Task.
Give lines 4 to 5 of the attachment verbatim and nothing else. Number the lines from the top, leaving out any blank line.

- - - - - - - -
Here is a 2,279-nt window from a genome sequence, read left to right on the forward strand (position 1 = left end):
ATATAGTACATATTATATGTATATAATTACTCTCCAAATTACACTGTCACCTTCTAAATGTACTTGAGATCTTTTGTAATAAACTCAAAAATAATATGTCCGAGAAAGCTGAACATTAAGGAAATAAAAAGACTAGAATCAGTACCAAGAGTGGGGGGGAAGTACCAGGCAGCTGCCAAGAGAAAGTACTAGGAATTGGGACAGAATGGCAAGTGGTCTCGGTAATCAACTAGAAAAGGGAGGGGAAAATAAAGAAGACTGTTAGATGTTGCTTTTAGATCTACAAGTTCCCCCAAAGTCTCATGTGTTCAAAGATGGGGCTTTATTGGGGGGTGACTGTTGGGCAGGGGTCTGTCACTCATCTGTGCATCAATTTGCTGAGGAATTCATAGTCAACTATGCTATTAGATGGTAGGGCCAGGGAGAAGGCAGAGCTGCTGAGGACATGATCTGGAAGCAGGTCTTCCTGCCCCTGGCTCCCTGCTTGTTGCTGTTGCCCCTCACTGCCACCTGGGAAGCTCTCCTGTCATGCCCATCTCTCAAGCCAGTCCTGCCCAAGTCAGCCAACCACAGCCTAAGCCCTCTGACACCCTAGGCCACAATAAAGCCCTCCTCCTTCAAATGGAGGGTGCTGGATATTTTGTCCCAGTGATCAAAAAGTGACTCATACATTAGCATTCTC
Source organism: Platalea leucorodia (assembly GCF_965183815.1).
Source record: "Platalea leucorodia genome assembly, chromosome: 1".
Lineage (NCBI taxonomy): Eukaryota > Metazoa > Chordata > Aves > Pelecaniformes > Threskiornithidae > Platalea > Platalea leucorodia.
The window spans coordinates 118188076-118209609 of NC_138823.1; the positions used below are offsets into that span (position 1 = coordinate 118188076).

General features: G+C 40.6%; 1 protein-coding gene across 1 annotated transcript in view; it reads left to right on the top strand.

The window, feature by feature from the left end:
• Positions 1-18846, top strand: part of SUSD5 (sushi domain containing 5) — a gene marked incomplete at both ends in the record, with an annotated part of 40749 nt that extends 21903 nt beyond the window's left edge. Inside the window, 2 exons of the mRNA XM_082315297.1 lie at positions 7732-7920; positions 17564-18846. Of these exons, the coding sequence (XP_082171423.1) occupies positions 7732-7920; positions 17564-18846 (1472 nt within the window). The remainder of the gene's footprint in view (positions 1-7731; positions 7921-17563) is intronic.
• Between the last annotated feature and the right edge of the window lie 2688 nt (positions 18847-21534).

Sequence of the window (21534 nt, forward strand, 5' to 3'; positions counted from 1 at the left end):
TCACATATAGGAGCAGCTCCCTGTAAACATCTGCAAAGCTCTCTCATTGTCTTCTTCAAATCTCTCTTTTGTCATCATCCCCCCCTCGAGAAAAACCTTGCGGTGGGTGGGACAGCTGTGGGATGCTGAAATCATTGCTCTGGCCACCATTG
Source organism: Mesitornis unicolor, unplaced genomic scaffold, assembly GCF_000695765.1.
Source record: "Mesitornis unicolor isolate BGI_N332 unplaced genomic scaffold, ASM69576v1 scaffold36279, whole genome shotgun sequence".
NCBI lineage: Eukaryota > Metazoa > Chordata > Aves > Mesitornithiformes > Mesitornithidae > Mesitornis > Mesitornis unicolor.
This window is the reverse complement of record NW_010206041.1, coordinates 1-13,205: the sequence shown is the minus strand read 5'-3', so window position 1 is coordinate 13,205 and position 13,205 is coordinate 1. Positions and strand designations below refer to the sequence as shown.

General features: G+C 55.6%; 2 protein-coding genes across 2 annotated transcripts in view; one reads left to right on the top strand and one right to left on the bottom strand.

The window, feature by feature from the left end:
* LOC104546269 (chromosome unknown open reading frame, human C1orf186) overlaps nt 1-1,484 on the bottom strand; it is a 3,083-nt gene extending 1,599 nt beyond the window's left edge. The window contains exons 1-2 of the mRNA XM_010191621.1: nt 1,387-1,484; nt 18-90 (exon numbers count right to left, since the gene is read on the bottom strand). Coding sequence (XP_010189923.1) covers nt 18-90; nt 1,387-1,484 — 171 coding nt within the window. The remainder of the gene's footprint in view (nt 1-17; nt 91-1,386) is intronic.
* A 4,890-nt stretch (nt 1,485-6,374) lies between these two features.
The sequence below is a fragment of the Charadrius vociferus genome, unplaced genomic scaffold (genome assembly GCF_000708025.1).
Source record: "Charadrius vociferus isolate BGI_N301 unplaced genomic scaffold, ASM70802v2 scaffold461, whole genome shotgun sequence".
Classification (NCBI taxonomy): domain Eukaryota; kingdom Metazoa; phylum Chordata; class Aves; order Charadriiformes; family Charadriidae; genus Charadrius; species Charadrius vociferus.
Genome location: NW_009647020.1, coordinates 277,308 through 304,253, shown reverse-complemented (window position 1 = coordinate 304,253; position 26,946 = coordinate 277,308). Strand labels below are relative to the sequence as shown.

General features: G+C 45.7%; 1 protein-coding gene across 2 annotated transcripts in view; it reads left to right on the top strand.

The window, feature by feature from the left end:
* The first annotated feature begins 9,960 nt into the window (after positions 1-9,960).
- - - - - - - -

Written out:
Source record: "Platalea leucorodia genome assembly, chromosome: 1".
Lineage (NCBI taxonomy): Eukaryota > Metazoa > Chordata > Aves > Pelecaniformes > Threskiornithidae > Platalea > Platalea leucorodia.